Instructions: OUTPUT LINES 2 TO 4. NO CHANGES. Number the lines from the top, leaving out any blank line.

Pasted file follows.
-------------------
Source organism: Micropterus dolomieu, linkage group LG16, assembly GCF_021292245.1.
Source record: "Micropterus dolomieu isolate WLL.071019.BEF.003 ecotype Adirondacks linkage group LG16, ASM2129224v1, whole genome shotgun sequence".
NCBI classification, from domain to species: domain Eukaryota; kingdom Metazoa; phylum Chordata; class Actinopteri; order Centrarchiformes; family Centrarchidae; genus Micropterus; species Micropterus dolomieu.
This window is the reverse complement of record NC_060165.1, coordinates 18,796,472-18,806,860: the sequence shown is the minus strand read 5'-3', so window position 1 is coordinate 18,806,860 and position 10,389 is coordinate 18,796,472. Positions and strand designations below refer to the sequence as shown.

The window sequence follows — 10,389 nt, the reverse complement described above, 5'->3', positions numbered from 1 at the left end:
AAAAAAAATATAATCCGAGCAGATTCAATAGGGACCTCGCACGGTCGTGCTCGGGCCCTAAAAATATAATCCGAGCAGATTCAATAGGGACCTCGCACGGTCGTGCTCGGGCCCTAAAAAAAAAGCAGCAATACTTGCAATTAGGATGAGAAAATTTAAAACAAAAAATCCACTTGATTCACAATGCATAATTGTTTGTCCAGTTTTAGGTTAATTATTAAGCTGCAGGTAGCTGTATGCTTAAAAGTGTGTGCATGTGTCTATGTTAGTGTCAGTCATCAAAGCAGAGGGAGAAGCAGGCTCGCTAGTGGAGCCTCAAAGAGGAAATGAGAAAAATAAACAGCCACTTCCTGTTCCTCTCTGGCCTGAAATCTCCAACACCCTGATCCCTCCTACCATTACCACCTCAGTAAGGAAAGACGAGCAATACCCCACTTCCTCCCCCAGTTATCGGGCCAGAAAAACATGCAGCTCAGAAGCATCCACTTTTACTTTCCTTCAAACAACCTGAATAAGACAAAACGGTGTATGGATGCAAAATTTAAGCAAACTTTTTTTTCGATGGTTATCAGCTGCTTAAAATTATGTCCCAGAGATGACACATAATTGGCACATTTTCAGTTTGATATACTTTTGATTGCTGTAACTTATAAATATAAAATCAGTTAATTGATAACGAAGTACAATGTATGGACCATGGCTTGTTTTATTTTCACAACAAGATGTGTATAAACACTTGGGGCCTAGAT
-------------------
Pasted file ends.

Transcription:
Source record: "Micropterus dolomieu isolate WLL.071019.BEF.003 ecotype Adirondacks linkage group LG16, ASM2129224v1, whole genome shotgun sequence".
NCBI classification, from domain to species: domain Eukaryota; kingdom Metazoa; phylum Chordata; class Actinopteri; order Centrarchiformes; family Centrarchidae; genus Micropterus; species Micropterus dolomieu.
This window is the reverse complement of record NC_060165.1, coordinates 18,796,472-18,806,860: the sequence shown is the minus strand read 5'-3', so window position 1 is coordinate 18,806,860 and position 10,389 is coordinate 18,796,472. Positions and strand designations below refer to the sequence as shown.